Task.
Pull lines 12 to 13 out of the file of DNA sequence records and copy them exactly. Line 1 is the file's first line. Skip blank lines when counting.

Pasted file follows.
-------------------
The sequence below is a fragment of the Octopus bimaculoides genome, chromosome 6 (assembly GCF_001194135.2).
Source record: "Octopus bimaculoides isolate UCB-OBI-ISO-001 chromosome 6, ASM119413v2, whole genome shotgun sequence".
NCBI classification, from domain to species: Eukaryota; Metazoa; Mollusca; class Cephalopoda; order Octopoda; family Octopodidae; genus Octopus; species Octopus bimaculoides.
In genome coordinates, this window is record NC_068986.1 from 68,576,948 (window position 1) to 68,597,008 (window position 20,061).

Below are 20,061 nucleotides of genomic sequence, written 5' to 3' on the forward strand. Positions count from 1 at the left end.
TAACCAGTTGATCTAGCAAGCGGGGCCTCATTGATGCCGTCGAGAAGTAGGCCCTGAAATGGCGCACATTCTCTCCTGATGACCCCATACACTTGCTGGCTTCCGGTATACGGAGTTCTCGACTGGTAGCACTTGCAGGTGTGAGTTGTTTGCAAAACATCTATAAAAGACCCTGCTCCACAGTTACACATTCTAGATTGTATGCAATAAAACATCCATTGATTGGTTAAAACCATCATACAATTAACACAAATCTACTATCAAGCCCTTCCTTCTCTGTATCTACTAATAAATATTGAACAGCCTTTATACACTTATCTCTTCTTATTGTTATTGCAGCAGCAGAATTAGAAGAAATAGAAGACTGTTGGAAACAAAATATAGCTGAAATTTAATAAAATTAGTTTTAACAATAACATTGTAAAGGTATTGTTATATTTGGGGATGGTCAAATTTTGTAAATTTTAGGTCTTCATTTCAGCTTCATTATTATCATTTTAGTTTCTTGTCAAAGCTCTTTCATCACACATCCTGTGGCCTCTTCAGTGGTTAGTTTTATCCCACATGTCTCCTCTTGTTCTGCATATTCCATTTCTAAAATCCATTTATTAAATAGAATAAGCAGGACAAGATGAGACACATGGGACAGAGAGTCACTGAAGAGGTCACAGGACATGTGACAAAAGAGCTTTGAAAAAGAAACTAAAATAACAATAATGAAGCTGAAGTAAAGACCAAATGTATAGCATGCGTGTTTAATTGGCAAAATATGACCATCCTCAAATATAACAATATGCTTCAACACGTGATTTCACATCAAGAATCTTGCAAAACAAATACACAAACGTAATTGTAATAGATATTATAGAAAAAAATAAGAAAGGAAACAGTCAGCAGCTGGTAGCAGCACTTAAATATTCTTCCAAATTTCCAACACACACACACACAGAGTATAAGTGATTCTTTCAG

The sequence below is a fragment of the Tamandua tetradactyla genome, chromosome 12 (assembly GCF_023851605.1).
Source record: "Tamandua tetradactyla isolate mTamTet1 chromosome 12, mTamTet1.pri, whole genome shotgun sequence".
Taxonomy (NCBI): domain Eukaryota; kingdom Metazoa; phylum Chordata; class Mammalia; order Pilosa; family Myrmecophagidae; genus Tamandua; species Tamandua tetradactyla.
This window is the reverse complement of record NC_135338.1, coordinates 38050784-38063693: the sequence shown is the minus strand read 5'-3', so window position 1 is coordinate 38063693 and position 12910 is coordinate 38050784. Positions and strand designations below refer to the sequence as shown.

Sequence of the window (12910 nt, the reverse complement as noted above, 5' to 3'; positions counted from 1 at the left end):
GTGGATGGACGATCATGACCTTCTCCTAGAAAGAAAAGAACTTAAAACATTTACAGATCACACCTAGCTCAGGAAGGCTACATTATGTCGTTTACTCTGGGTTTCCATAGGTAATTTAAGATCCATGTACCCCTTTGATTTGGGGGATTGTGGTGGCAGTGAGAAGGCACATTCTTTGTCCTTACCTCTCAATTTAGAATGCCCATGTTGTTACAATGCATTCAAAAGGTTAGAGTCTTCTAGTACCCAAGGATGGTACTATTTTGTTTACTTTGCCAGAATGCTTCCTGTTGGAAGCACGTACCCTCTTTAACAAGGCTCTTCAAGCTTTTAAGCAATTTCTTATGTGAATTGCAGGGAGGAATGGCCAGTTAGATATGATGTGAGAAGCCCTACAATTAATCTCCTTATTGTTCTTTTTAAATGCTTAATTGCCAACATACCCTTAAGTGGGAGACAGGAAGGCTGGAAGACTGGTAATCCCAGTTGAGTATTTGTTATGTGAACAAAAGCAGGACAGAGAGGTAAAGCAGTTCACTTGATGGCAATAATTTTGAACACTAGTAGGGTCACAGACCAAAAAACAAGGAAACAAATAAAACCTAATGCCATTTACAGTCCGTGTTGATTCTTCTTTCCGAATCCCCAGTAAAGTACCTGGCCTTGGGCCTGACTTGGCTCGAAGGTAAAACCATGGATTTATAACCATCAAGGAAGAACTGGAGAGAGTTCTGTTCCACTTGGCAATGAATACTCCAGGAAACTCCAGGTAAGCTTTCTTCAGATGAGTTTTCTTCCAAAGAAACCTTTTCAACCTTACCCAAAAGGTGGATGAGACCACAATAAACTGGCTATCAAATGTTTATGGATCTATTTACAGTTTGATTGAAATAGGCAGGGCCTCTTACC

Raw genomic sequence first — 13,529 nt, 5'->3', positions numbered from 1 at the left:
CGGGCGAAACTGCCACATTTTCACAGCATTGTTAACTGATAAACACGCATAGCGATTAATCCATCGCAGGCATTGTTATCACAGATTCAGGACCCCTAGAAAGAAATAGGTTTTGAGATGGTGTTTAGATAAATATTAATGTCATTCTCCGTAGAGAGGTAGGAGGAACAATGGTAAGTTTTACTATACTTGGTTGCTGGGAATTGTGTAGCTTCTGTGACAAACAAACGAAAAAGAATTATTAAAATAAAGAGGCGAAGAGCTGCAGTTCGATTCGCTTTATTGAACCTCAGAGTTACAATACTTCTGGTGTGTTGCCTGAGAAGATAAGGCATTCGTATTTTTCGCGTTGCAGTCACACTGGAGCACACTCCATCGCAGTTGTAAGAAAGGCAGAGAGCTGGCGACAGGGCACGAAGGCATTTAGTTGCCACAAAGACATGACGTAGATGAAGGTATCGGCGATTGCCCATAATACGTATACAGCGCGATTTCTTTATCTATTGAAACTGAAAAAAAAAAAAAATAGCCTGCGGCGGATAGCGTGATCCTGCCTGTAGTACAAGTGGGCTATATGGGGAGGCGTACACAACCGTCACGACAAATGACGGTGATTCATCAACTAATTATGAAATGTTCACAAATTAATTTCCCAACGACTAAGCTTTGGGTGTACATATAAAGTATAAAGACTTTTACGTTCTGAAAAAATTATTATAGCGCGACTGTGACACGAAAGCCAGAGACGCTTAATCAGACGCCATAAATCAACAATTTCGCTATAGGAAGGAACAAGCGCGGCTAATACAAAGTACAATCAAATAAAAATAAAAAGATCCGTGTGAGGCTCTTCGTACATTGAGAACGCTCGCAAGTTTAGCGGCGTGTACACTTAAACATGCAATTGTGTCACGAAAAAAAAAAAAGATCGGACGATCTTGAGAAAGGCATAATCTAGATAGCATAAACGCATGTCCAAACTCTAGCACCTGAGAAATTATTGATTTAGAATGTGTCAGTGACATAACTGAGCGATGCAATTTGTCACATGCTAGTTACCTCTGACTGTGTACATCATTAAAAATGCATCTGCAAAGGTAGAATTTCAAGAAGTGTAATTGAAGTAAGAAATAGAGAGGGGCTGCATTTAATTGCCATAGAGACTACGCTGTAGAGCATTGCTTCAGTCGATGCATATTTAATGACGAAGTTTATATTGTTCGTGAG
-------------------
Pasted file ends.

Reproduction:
GTGGATGGACGATCATGACCTTCTCCTAGAAAGAAAAGAACTTAAAACATTTACAGATCACACCTAGCTCAGGAAGGCTACATTATGTCGTTTACTCTGGGTTTCCATAGGTAATTTAAGATCCATGTACCCCTTTGATTTGGGGGATTGTGGTGGCAGTGAGAAGGCACATTCTTTGTCCTTACCTCTCAATTTAGAATGCCCATGTTGTTACAATGCATTCAAAAGGTTAGAGTCTTCTAGTACCCAAGGATGGTACTATTTTGTTTACTTTGCCAGAATGCTTCCTGTTGGAAGCACGTACCCTCTTTAACAAGGCTCTTCAAGCTTTTAAGCAATTTCTTATGTGAATTGCAGGGAGGAATGGCCAGTTAGATATGATGTGAGAAGCCCTACAATTAATCTCCTTATTGTTCTTTTTAAATGCTTAATTGCCAACATACCCTTAAGTGGGAGACAGGAAGGCTGGAAGACTGGTAATCCCAGTTGAGTATTTGTTATGTGAACAAAAGCAGGACAGAGAGGTAAAGCAGTTCACTTGATGGCAATAATTTTGAACACTAGTAGGGTCACAGACCAAAAAACAAGGAAACAAATAAAACCTAATGCCATTTACAGTCCGTGTTGATTCTTCTTTCCGAATCCCCAGTAAAGTACCTGGCCTTGGGCCTGACTTGGCTCGAAGGTAAAACCATGGATTTATAACCATCAAGGAAGAACTGGAGAGAGTTCTGTTCCACTTGGCAATGAATACTCCAGGAAACTCCAGGTAAGCTTTCTTCAGATGAGTTTTCTTCCAAAGAAACCTTTTCAACCTTACCCAAAAGGTGGATGAGACCACAATAAACTGGCTATCAAATGTTTATGGATCTATTTACAGTTTGATTGAAATAGGCAGGGCCTCTTACC

Raw genomic sequence first — 13,529 nt, 5'->3', positions numbered from 1 at the left: